joint_name: ["gripper"],
    position: [0.01],
    max_accelerations_scaling_factor: 1.0,
    max_velocity_scaling_factor: 1.0

Another quick look at the documentation (or a bit of trial-and-error) shows that we can take default values for most of the parameters and remove them from the message. This results in a fairly simple command we can use to open the gripper:

  ros2 service call \
    '/open_manipulator_x/goal_tool_control' \
    'open_manipulator_msgs/srv/SetJointPosition' \
    '{ joint_position: { joint_name: ["gripper"], position: [0.01] } }'

Can you create a service call to close the gripper?

Move to a Point in Space

Duration: 5:00

We’re on a roll. Let’s make the arm move!

Set a pose

In order to move the arm to a specific position, we’ll use the SetKinematicsPose interface. This service interface contains a number of nested message structures, but the steps you’ve already completed should allow you to create a well-formed YAML request. Here’s a summary of message types and fields used by SetKinematicsPose. Can you reproduce this list on your own using the commands we’ve already covered?

Message Type Field Type Field Name
open_manipulator_msgs/srv/SetKinematicsPose string planning_group
string end_effector_name
KinematicsPose kinematics_pose
float64 path_time
open_manipulator_msgs/msg/KinematicsPose geometry_msgs/Pose pose
float64 max_accelerations_scaling_factor
float64 max_velocity_scaling_factor
float64 tolerance
geometry_msgs/msgs/Pose Point position
Quaternion orientation
geometry_msgs/msgs/Point float64 x
float64 y
float64 z
geometry_msgs/msgs/Quaternion float64 x
float64 y
float64 z
float64 w

Now we can call the SetKinematicsPose service. Fill in the YAML structure with the information gathered from exploring the message structure to move the robot arm to position (x=0, y=0, z=0):

  ros2 service call \
    '/open_manipulator_x/goal_task_space_path' \
    'open_manipulator_msgs/srv/SetKinematicsPose' \
      planning_group: "abc", 
      end_effector_name: "gripper", 
      kinematics_pose: { 
        pose: {
          position: {
            x: 0.0,
            y: 0.0,
            z: 0.0
          orientation: {
            x: 0.0,
            y: 0.0,
            z: 0.0,
            w: 0.0
        max_accelerations_scaling_factor: 1.0,
        max_velocity_scaling_factor: 1.0,
        tolerance: 0.005
      path_time: 3.0

Did your robot arm move? If not, it’s probably because moving this robot moving to (0, 0, 0) may be unreasonable. Instead try moving to (0.15, 0.00, 0.20) and see how that works!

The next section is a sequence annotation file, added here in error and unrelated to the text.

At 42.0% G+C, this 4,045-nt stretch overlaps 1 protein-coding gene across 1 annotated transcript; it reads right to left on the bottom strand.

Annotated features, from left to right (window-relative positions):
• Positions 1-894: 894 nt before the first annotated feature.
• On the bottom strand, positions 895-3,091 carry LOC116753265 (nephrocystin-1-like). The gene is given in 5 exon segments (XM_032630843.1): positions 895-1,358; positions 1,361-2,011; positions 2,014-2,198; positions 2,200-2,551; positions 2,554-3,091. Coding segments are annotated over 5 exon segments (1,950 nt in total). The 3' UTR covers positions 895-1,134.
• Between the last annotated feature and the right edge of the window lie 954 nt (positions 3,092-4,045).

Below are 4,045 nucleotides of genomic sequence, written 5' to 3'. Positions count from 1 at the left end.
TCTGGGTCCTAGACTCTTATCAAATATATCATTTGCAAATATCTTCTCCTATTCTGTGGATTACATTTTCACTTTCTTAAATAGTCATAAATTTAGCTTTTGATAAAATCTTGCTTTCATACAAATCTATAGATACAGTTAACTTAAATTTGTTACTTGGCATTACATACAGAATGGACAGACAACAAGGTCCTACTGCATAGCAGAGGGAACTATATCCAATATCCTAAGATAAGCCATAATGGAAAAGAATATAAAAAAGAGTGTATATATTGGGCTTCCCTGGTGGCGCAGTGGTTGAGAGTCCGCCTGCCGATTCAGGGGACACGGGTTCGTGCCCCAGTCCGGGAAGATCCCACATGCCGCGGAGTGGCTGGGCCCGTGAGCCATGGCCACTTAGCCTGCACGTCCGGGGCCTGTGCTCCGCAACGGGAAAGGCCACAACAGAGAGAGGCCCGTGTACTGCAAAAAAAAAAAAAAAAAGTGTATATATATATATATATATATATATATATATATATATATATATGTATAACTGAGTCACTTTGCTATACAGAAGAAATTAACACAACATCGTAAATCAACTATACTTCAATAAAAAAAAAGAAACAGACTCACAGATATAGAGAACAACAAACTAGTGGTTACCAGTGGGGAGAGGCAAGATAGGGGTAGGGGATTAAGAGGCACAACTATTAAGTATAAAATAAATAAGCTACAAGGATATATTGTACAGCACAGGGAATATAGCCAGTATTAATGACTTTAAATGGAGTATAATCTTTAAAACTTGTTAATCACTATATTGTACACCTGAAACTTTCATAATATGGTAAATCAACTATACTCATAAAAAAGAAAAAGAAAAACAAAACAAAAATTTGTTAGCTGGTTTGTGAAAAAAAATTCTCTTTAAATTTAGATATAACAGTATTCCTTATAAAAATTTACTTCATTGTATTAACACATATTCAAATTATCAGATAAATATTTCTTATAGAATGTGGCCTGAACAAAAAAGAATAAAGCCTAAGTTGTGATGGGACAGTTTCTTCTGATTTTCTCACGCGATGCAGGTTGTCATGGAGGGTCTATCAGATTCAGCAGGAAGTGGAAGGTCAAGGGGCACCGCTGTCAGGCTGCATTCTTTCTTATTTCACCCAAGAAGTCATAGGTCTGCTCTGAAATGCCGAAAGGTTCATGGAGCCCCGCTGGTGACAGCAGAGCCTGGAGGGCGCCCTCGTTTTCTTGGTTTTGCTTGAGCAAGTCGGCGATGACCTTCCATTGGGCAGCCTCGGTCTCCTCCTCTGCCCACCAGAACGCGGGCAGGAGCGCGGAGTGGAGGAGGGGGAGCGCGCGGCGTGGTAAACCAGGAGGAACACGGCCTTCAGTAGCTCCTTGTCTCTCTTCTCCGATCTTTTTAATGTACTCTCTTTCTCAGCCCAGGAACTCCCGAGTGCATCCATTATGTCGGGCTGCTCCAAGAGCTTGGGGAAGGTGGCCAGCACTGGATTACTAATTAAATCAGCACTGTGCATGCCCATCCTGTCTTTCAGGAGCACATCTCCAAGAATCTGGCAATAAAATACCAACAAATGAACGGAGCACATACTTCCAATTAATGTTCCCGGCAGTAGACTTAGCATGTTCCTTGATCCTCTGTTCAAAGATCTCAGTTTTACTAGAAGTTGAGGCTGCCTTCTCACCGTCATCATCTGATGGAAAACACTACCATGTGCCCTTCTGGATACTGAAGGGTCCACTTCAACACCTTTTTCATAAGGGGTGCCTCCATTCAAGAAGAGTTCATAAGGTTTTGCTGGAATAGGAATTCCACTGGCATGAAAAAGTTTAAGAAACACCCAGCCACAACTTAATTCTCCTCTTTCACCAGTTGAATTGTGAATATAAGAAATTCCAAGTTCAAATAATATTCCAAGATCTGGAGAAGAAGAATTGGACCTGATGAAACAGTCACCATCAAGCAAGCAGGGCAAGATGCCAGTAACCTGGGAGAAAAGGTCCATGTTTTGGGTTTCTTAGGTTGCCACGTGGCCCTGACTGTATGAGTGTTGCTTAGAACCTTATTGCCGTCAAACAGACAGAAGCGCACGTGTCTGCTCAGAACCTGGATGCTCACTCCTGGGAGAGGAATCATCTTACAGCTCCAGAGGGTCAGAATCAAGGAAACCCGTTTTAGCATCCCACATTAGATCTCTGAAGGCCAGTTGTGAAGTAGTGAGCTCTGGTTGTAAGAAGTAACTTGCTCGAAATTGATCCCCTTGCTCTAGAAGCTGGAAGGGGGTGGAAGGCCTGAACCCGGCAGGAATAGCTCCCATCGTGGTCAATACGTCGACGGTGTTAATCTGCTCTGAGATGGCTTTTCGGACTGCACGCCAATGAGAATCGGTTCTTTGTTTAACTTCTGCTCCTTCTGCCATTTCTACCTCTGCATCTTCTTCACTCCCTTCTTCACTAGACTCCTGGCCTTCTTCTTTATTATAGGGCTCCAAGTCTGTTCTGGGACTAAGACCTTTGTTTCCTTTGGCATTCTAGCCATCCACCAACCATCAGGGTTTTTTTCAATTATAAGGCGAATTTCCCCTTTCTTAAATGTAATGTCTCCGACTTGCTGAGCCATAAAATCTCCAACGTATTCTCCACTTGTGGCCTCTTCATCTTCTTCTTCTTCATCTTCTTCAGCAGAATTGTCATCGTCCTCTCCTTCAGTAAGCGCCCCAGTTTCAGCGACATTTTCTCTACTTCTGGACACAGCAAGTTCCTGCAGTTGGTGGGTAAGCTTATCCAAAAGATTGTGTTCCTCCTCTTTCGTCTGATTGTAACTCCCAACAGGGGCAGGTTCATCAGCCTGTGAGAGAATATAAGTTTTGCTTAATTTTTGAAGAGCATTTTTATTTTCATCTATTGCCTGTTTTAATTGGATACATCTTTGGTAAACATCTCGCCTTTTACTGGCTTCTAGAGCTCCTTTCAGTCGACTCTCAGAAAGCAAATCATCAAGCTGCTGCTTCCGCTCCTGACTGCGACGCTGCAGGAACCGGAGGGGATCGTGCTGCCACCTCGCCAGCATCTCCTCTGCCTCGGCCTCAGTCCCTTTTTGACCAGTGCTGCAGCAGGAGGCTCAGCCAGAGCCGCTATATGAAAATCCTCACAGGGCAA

Keep in mind that ROS has standardized on the International System of Units for all measurements, so distances are all in meters.

Once again we can remove some unnecessary arguments (for now) to simplify:

  ros2 service call \
    '/open_manipulator_x/goal_task_space_path' \
    'open_manipulator_msgs/srv/SetKinematicsPose' \
    '{end_effector_name: "gripper", path_time: 3.0,
      kinematics_pose: {pose: {position: {x: 0.15, y: 0.0, z: 0.2 }}}}'


Duration: 2:00

Congratulations! You’re now able to control your robot to run some straight forward tasks without having to compile and run code.

Next Steps

Continue exploring the wealth of documentation on how to create and use services in ROS 2.

You can also roll a few of these utility commands into a simple shell script to quickly do some work with your robot. Here’s an example sample script to get you started:

#! /bin/bash
usage() {
    echo "Usage: $0 verb
  close    Close the gripper
  help     This message
  home     Go to home position
  lock     Locks the arm servos
  open     Open the gripper
  unlock   Unlocks the arm servos

if [ -z "$1" ]
    exit 0
case "$1" in
  "close" )
      ros2 service call \
          '/open_manipulator_x/goal_tool_control' \
          'open_manipulator_msgs/srv/SetJointPosition' \
          '{ joint_position: { joint_name: ["gripper"], position: [-0.01] } }'
  "help" )
  "home" )
      ros2 service call \
          '/open_manipulator_x/goal_task_space_path' \
          'open_manipulator_msgs/srv/SetKinematicsPose' \
          '{end_effector_name: "gripper", path_time: 3.0,
          kinematics_pose: {pose: {position: {x: 0.15, y: 0.0, z: 0.2}}}}'
  "lock" )
      ros2 service call \
          '/open_manipulator_x/set_actuator_state' \
          'open_manipulator_msgs/srv/SetActuatorState' \
          "{ set_actuator_state: true }"
  "open" )
      ros2 service call \
          '/open_manipulator_x/goal_tool_control' \
          'open_manipulator_msgs/srv/SetJointPosition' \
          '{ joint_position: { joint_name: ["gripper"], position: [0.01] } }'
  "unlock" )
      ros2 service call \
          '/open_manipulator_x/set_actuator_state' \
          'open_manipulator_msgs/srv/SetActuatorState' \
          "{ set_actuator_state: false }"
  * )
      echo "ERROR: '$1' not recognized.\n"